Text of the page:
• James Steed, a filmmaker voted most likely to laugh with us at our first attempt behind the camera with this campaign, knows the importance of place,  the region he calls home, and of homemade apple pie.  We are thankful for his support of the orchard at DeYoung.
  • Bill Palladino of Michigan Land Use Institute will be the lucky recipient of a one of a kind piece of art by one of our adorable children. Bill’s generosity will help fund an orchard and educational space geared toward teaching others about a more holistic approach to farming; one that works with, rather than against, ecosystem health. Thank you, Bill, for your contribution and all your good work with MLUI.
  • Michael Huey, the saying, “It is better to give than to receive,” actually comes from a biblical passage roughly translated, “Better is the apple you give than you get.” Thank you for your gift of kindness in helping us re-plant the orchard at DeYoung.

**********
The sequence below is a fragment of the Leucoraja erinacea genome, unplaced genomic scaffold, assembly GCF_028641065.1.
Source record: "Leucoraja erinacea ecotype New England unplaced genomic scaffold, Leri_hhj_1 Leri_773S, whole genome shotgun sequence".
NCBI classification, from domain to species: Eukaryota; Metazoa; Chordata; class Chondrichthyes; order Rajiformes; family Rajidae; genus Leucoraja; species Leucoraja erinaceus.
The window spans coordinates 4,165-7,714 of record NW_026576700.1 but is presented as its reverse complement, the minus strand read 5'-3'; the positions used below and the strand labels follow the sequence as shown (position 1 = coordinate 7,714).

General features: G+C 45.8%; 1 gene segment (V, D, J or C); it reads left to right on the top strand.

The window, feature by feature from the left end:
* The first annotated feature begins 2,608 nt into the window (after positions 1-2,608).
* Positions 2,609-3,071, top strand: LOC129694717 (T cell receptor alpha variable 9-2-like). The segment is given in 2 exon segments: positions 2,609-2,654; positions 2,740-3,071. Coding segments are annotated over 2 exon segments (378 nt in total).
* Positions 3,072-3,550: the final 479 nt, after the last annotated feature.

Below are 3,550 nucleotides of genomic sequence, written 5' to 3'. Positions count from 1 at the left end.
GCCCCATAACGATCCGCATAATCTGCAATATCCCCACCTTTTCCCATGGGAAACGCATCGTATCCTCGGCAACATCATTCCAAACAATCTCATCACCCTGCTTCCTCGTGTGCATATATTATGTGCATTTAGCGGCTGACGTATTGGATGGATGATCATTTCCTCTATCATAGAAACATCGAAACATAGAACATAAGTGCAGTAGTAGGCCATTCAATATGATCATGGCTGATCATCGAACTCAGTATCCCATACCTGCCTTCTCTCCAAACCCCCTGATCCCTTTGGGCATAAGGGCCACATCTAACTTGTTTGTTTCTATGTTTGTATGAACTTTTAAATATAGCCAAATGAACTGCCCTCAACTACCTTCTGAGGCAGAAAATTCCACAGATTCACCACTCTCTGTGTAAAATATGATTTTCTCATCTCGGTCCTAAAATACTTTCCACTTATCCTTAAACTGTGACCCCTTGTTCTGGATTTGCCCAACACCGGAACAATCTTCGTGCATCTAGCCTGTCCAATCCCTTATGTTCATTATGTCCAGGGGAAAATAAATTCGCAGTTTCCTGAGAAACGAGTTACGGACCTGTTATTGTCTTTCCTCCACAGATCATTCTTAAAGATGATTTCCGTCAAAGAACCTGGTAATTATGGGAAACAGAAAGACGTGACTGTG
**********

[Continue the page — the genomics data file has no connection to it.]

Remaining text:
• Johnny Prime changed his name to sound more like a superhero. He’s a hero to the farm with his gift toward funding the first fully integrated permaculture apple and demonstration orchard at the DeYoung property. Thank you Johnny Prime!
  • Julie Weeks upped her pledge to help secure additional trees for the orchard. Thank you, Julie!
  • Jason Heppler, with Rivetal, may not live in Traverse City any longer, but he’ll have a beautiful orchard to returns for a visit.
  • Telford Farm’s Ellen Fred just pledged to help a fellow farmer get an orchard growing on the beautiful Leelanau Peninsula. When Ellen isn’t practicing law, she’s milking goats! How cool is that? Thank you, Farmer!
  • Farmers helping farmers. Special thanks to a very generous contribution from Bruce & Debra of Wests Windy Acres Farm in Cedar, MI. They raise grass-fed cows, pigs, and offer farm-fresh eggs for sale and are now backers for a sweet little orchard project in neighboring Elmwood Co!